If you've been reading my blog for a while, you're probably already aware that I'm pretty pro-pet. It's not that I don't understand or see the view point of communities that choose to not allow dogs or cats. I do, and I think that the reasoning behind it is pretty sound. But as a pet owner, I'm biased in my opinion, which is okay, because it's my blog and I'm allowed to be.
But this isn't a post about your pet policy for your renters. Remember, it's a Talent Retention TDay, so we're talking about your employees and how to keep them on your payroll! Looking to the great retainers of awesome talent, Google, one of the perks they offer is a pet friendly work environment. They allow their employees to bring their dogs to work with them. And Google isn't the only company that has breached the Pet Perks bridge with their employees. Amazon and AutoDesk, as well as over 400 other companies, have given the thumbs up to woofers in the workspace after seeing some of the numbers that pet/work relationship research turned out. In fact, a survey of dog owners on Simply Hired revealed that 66% of workers were willing to work longer hours if they could bring their dog to work. 55% said they would commute a longer distance to a job that allowed Fido under the desk. But most of all, a whopping 49%, that's almost HALF for those of you who failed 3rd grade math, said they would SWITCH JOBS to be somewhere that was work pet friendly. It's not all that shocking when you consider that pets are a multi billion dollar a year industry in the United States and that over 44million households have a dog (63%), which is more than double the number of households that have children (31%).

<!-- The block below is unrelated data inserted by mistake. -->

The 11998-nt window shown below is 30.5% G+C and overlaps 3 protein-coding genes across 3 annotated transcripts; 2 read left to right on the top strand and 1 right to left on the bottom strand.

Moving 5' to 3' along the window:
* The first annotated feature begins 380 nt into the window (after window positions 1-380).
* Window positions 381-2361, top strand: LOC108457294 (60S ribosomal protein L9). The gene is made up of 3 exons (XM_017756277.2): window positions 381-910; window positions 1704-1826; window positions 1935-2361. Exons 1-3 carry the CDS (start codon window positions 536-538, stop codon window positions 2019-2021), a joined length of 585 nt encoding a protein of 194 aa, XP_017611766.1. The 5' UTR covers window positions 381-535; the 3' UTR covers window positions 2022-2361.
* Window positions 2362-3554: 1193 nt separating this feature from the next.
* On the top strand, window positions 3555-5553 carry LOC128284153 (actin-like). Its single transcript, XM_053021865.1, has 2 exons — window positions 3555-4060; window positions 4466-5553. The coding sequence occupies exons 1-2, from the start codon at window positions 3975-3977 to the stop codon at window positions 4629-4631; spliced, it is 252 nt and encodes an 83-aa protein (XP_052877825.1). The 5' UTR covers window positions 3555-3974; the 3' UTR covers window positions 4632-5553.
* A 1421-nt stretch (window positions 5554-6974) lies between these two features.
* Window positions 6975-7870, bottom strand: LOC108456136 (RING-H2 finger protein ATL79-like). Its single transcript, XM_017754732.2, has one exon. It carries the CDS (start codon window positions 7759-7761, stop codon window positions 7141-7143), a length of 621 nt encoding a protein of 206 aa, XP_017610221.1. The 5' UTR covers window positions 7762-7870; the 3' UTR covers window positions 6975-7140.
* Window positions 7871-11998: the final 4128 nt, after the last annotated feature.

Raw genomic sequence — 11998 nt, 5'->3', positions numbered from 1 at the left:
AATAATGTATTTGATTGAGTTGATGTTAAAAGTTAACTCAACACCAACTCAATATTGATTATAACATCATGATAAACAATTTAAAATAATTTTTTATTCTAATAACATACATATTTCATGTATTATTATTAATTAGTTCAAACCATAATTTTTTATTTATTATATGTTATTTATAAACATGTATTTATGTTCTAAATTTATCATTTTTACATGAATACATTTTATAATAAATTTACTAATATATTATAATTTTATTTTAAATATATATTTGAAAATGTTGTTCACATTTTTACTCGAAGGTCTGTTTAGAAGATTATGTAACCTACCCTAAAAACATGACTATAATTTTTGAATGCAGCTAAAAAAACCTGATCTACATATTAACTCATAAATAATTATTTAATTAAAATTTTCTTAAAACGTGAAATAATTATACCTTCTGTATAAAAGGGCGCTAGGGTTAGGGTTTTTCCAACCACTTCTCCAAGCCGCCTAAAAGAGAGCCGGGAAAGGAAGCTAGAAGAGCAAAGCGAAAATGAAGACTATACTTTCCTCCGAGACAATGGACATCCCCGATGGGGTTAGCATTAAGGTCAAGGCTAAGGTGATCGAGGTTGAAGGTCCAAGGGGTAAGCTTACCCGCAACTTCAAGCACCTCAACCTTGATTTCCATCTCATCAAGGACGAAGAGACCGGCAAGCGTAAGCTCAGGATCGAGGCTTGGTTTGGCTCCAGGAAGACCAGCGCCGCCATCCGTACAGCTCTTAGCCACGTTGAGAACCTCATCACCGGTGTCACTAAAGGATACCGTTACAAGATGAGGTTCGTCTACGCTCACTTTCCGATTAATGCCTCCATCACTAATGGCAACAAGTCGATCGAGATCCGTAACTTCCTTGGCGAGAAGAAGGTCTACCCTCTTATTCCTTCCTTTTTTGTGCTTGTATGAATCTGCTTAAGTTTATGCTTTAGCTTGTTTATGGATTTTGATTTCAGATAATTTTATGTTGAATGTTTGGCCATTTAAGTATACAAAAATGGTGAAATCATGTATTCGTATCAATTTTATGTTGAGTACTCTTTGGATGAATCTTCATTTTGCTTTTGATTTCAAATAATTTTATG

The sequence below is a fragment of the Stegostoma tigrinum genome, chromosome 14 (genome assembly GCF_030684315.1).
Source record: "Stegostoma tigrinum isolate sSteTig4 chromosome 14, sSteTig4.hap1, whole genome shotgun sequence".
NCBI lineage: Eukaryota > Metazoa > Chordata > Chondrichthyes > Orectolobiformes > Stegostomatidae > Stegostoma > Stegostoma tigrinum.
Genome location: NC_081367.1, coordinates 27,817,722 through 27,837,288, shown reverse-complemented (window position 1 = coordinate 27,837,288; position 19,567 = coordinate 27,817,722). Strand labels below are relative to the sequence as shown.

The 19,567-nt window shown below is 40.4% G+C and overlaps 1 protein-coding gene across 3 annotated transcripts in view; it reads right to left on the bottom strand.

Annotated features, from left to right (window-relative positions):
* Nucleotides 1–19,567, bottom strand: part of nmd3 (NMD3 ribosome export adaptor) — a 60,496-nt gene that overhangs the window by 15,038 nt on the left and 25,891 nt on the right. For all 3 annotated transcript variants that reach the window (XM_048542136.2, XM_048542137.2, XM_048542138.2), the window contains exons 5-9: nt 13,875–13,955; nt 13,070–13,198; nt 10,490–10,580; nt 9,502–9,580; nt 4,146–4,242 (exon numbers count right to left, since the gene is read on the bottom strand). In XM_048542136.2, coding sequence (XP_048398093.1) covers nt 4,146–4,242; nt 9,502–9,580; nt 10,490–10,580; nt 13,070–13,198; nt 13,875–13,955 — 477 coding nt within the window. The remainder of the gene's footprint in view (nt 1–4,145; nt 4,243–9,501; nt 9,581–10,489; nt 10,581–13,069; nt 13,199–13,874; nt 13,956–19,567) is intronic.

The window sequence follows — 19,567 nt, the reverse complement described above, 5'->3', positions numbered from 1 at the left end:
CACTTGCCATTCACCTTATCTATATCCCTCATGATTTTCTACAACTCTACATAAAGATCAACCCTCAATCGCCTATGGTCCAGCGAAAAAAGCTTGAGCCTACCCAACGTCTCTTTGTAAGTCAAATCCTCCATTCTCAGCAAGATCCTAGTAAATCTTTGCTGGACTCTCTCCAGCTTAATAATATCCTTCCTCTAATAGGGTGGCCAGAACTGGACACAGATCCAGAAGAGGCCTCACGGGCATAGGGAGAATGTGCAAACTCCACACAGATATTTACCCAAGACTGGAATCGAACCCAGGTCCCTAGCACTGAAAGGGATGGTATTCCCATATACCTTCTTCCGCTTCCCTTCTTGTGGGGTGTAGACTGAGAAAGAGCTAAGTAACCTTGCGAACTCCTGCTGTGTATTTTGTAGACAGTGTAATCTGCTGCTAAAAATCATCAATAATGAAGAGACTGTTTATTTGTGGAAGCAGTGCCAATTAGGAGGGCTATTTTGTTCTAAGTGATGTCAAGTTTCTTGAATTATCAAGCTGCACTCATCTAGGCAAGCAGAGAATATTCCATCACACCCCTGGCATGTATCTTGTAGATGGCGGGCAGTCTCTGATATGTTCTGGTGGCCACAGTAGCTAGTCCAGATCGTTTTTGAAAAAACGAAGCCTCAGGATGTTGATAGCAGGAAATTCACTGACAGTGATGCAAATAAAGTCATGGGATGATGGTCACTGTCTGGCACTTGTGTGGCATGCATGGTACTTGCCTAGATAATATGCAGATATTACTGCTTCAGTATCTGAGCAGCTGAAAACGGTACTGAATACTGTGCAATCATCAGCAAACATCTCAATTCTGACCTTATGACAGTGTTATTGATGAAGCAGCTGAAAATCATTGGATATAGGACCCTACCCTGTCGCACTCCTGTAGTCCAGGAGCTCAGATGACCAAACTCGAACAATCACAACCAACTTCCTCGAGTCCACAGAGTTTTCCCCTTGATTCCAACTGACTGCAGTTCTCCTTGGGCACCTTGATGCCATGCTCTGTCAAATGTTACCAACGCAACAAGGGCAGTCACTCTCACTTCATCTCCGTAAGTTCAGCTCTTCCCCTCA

Simply Hired even added to their job searching criteria the option of looking for a "dog friendly" work environment in 2006, and DogFriendly.com lists companies by city and state that will let you bring your buddy to work. Most usually seen on the list are some of the places you might expect like vet offices, grooming salons, pet stores, and humane societies, but also some places you might not have thought of such as software companies, architectural firms, retail outlets, book stores, and real estate offices. A piece on the ABC news website tells this story:
One year ago Sarah Nagle arrived for her job interview at a New York architectural firm and was pleasantly surprised when she opened the door.
"I walked into the building and was greeted almost immediately by Larry, a four-legged regular at the Rockwell Group in Manhattan," she says.Sarah immediately felt at ease when Larry came running toward her, wagging his tail and looking for a new playmate. She says the encounter offered her a glimpse into the company and its personality.
"I knew this was a place where I wanted to work. It felt like family with having dogs run around," she says.
Benefits of animals in the workplace have been seen in every area from reducing stress to improving employee morale. In an ABC News article, the people at AutoDesk have even seen a lower rated of absenteeism in their employees. “Companies with dog-friendly policies just get it. And they’re breeding a class of happy and loyal employees," said Ted Rheingold, CEO of Dogster. He continued, “After all, who wouldn't’t be happy working with their best friend?"